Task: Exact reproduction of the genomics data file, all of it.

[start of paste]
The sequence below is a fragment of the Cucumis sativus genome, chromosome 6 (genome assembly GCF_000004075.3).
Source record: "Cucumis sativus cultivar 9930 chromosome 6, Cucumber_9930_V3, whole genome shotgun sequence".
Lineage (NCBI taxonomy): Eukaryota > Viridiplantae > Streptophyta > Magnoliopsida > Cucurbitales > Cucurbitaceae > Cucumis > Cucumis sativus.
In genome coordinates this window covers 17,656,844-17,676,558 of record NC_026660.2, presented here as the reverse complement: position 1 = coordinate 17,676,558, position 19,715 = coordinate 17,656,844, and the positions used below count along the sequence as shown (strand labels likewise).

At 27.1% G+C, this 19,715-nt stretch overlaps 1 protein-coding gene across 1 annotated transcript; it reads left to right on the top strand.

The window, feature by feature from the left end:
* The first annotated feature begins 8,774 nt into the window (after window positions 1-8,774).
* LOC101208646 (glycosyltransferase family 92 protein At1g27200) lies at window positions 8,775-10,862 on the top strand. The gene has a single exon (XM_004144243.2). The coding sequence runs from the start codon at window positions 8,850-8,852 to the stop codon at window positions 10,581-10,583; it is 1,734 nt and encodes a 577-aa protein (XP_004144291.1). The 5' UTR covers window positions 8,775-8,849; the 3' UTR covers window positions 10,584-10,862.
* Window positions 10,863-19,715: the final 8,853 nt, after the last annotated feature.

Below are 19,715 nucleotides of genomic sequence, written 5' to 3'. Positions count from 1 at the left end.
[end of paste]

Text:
The sequence below is a fragment of the Cucumis sativus genome, chromosome 6 (genome assembly GCF_000004075.3).
Source record: "Cucumis sativus cultivar 9930 chromosome 6, Cucumber_9930_V3, whole genome shotgun sequence".
Lineage (NCBI taxonomy): Eukaryota > Viridiplantae > Streptophyta > Magnoliopsida > Cucurbitales > Cucurbitaceae > Cucumis > Cucumis sativus.
In genome coordinates this window covers 17,656,844-17,676,558 of record NC_026660.2, presented here as the reverse complement: position 1 = coordinate 17,676,558, position 19,715 = coordinate 17,656,844, and the positions used below count along the sequence as shown (strand labels likewise).

At 27.1% G+C, this 19,715-nt stretch overlaps 1 protein-coding gene across 1 annotated transcript; it reads left to right on the top strand.

The window, feature by feature from the left end:
* The first annotated feature begins 8,774 nt into the window (after window positions 1-8,774).
* LOC101208646 (glycosyltransferase family 92 protein At1g27200) lies at window positions 8,775-10,862 on the top strand. The gene has a single exon (XM_004144243.2). The coding sequence runs from the start codon at window positions 8,850-8,852 to the stop codon at window positions 10,581-10,583; it is 1,734 nt and encodes a 577-aa protein (XP_004144291.1). The 5' UTR covers window positions 8,775-8,849; the 3' UTR covers window positions 10,584-10,862.
* Window positions 10,863-19,715: the final 8,853 nt, after the last annotated feature.

Below are 19,715 nucleotides of genomic sequence, written 5' to 3'. Positions count from 1 at the left end.